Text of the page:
Year of Abstinence kicks off with balloons, communism

By: Sage Moonblood

Director of Year Themes Vladimir Khruschev had a vision to make next year’s theme exceed the wide-open possibilities of this year’s theme, the Year of Global Citizenship.

After months of brainstorming, Khruschev came to an agreement with his Board of Year Themes Monday and released next year as the “Year of Communism and Abstinence and Balloons.”

“With this theme, the opportunities are endless for political, economic, social and fun aspects of Allegheny and of the world,” said Khruschev.

“The school can now explain its monetary uses with communism, its health center’s lack of reproductive health with abstinence, and its fun events for students with balloons,” he explained proudly.

Students will also be able to help create the year’s thematic events in the name of communism by submitting their ideas in a box in the campus center lobby, none of which will be read.

Many students responded strongly, both out of praise and out of contempt.

Artem Petrov, ’13, of College Democrats praised Khruschev for his originality in creating this “absolutely brilliant” theme.

“It allows students to express their interest in not just one thing, but a variety of things,” he said. “Not to mention there will be ways to combine them all together!”

Some students wanted portions of the theme to overlap in questionable ways.

“I don’t understand why the administration won’t fund condom distribution,” said ReproCo member Angela Davis, ’12. “I mean, they’re basically balloons anyway. It’s in keeping with the theme.”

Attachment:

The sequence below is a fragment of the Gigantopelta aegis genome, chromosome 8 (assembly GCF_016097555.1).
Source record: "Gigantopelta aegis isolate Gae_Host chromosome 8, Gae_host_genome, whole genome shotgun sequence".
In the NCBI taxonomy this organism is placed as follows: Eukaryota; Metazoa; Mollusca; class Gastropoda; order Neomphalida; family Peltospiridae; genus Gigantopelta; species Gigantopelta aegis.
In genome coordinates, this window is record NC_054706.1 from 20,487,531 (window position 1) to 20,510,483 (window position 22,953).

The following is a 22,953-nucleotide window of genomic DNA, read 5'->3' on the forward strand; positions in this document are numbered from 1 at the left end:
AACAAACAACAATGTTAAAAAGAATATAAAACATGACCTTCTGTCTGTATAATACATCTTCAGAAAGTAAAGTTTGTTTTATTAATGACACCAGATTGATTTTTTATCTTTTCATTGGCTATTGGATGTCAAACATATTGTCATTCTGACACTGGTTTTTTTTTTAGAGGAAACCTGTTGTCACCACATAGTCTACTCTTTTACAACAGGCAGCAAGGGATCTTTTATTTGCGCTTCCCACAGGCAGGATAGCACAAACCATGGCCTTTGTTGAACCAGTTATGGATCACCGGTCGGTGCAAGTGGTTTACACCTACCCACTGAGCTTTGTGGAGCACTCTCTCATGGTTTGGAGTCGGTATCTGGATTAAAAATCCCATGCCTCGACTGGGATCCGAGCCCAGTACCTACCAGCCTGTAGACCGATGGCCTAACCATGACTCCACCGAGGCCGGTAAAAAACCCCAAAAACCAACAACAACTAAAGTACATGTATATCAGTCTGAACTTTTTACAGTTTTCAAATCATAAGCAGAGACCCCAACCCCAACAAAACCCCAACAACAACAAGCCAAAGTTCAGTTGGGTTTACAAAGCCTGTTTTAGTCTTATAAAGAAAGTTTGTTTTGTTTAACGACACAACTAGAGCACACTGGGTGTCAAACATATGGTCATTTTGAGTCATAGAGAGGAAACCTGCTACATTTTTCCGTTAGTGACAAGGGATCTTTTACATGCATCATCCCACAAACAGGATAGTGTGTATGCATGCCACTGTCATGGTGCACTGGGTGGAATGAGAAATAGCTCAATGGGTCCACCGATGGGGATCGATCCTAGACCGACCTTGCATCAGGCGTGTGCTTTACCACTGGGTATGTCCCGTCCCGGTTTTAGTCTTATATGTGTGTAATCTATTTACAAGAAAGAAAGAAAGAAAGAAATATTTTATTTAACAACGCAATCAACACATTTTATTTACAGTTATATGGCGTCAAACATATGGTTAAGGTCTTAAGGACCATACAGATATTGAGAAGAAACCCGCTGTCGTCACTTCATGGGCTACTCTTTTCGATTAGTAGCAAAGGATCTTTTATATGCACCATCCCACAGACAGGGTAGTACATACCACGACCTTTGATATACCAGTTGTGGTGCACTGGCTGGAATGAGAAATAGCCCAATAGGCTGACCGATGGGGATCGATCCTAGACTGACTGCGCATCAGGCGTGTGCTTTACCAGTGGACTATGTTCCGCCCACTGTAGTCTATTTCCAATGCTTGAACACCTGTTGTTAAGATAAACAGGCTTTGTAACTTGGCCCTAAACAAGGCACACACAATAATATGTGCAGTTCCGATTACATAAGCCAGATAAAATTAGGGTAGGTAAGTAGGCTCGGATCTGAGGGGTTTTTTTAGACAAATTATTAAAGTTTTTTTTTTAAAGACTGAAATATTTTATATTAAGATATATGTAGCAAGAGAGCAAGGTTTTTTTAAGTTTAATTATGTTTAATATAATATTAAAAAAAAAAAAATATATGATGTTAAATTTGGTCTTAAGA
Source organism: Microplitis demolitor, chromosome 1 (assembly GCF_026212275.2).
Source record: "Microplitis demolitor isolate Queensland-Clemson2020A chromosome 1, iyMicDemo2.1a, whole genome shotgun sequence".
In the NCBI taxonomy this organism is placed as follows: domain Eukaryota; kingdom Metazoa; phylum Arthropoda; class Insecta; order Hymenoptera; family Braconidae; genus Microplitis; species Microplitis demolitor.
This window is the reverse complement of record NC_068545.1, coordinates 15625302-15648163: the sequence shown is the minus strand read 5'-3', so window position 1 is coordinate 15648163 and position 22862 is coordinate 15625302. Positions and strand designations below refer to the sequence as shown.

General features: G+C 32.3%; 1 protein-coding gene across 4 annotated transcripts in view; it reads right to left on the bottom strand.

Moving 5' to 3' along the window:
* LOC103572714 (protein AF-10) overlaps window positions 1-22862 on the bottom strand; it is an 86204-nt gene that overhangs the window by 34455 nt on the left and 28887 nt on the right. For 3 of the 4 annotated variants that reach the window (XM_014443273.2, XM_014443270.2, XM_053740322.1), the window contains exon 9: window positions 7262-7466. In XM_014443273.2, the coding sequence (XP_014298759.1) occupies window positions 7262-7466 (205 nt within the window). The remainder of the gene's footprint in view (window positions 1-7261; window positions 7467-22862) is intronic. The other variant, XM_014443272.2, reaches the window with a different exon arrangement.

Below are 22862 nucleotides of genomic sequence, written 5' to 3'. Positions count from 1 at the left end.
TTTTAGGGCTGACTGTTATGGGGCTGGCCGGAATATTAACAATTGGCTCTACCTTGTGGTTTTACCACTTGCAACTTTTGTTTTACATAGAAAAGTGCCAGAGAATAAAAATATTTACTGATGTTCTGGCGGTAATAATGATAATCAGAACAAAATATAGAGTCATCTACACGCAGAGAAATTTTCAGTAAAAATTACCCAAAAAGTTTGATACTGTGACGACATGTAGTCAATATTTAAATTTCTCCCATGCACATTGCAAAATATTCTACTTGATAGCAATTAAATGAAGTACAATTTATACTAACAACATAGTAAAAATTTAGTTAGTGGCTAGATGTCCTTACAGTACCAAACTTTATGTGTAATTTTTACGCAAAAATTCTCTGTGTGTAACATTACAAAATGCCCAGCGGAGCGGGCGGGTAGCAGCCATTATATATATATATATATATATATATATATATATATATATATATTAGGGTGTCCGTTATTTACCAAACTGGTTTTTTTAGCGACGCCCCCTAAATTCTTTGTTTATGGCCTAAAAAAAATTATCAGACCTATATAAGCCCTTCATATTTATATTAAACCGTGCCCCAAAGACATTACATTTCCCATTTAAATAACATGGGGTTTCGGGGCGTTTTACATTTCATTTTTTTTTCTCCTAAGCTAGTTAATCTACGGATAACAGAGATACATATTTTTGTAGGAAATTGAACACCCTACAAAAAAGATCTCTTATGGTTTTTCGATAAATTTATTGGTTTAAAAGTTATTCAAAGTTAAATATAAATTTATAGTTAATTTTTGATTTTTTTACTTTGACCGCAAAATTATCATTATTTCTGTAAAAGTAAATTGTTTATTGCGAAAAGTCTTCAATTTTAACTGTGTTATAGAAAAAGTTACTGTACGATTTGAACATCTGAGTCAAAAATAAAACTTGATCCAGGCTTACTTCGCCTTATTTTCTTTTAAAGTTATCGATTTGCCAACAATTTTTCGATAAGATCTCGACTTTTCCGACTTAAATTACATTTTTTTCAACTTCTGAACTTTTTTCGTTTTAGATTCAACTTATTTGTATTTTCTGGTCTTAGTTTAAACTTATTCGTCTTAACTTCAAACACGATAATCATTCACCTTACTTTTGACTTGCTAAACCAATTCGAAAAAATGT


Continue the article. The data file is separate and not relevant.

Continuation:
Fellow Democrat Max Gorbachev, ’11, looked at the theme from a practical standpoint.

“Since we practically already are a communist society, I find it fitting that it is part of our theme,” said Gorbachev.

On the other side of the political spectrum, College Republican John Smith, ’12, openly discredited the theme because of its overt liberalism. Because liberalism is communism.

“I never could have fathomed that the college could get more liberal with its themes after Social Change and Global Citizenship, but they obviously proved me wrong,” he said.

Abstinence or not, Smith still didn’t agree with the theme.

“The school, and its students, will ultimately suffer,” he said.

Sky Green, ’12, of the Students for Environmental Action organization, agreed but for the amount of helium that will be released into the atmosphere because of the balloons.

“People will ultimately let go of their balloons outside to watch them float away,” she deduced. “They will only pollute the atmosphere and wherever they land.”

Khruschev insisted that the administration will find environmentally-conscious ways to promote the theme, but Green doesn’t see how they prevent students from releasing the balloons.

“The balloons could travel for thousands of miles, and if they land in the ocean, turtles will think they’re jellyfish and eat the balloons,” she said. “Do you want the turtles to die?”

She suggested blowing the balloons up by mouth instead of using helium. Then there just has to be a committee established to pick up the remnants of the rubber latex balloons.

Speaking of rubbers, ReproCo member Susan Anthony, ’13, is discouraged with the abstinence part because of their recent push to get better reproductive health choices at the health center.

“After all that we’ve done to show the administration that as college students and as adults we have sex, they are still going to promote abstinence?” she exclaimed. “I’m baffled.”

In the past, they’ve made buttons that say “I have sex after 4 p.m.” and have handed out free condoms for students.

There are students in good spirits about next year’s theme.

“I think it’s going to be a blast,” said John Candy, ‘11. “If not at the very least, we can joke about the abstinence part.”

“Like we don’t have sex already,” he said. “And like we aren’t going to next year, too. They’re dreaming in balloon land.”